In The Grand Design, Stephen Hawking has apparently grown so smart he can claim on the first page that philosophy is dead and that truth belongs to the scientists. The rest of the book is more or less an updated equivalent to A Brief History of Time. It recounts some of the major discoveries in quantum physics and cosmology, extending all the way back to the moment before the Big Bang, when the universe emerged from nothing. This is an area usually left to philosophers and theologians, but Mr. Hawking clearly knows everything.
If you're not on Stephen Hawking's level, maybe you can fake it by reading the entire Encyclopedia Britannica. In The Know-It-All, A.J. Jacobs records his valiant effort to plow through all 33,000 pages of the honored text. He combines a running commentary on various articles with constant worrying over the effect his epic quest is having on his marriage, his social life and his sanity.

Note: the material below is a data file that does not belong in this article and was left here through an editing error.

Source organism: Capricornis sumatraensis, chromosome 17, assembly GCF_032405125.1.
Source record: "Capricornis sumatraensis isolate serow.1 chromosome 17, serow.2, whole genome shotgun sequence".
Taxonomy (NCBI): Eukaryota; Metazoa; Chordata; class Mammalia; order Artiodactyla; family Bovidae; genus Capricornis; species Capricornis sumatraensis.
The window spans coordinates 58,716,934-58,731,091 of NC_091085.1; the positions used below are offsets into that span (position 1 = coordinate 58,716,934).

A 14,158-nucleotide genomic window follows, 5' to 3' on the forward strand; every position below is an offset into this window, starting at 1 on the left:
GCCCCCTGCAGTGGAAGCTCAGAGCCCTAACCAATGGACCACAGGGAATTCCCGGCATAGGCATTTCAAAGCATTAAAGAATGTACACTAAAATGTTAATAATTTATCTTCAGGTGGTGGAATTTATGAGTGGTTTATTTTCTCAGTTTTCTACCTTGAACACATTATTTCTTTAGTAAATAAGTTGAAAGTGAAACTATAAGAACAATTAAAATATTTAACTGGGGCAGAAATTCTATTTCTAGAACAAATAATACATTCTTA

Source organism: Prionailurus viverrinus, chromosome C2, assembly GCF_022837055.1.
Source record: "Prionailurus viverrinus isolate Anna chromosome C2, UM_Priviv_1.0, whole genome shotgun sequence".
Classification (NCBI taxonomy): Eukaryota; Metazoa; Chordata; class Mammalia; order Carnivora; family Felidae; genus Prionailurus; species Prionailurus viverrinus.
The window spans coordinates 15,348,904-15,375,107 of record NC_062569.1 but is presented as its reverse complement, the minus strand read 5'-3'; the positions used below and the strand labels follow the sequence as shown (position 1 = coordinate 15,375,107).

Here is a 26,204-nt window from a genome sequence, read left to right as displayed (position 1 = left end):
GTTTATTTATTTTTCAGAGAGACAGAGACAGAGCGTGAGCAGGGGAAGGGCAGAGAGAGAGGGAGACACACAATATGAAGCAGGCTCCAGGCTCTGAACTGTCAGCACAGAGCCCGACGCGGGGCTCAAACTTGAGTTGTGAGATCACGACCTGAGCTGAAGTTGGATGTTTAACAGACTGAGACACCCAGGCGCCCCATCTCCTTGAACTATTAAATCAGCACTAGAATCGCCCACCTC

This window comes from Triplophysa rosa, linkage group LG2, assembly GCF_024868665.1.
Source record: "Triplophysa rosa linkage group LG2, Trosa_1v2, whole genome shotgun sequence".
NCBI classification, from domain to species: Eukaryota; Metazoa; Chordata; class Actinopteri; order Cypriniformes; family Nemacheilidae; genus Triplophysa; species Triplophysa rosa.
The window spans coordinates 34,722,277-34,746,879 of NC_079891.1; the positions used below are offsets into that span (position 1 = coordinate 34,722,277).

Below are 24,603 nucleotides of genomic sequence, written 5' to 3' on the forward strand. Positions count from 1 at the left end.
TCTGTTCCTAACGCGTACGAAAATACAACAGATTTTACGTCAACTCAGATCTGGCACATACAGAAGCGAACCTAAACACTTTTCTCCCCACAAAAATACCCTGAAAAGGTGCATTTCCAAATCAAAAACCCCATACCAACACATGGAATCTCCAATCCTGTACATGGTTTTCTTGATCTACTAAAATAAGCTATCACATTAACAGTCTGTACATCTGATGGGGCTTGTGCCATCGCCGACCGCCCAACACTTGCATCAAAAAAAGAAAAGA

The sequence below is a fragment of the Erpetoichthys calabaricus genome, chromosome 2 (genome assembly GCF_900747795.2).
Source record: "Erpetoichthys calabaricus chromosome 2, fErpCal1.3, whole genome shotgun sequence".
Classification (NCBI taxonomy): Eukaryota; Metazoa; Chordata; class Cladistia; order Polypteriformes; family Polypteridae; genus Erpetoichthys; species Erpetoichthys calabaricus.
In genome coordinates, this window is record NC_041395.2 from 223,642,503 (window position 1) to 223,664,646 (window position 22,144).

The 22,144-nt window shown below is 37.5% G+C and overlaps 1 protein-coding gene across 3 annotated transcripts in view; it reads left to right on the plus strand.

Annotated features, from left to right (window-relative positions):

But why bother with the Encyclopedia Britannica when you could simply consult John Hodgman? Known chiefly as a Daily Show correspondent and as the PC in Apple's Mac vs PC ads, he's also given us all world knowledge in a trilogy of books: The Areas of My Expertise, More Information Than You Require and That Is All. I'm a fan of the audiobook version of More Information Than You Require, which includes a number of cameos and a live recording of John Hodgman reading the names and professions of 700 Mole-men.
And once you've listened to a near endless recording about Mole-men, you can truly say you've learned enough. At least for now.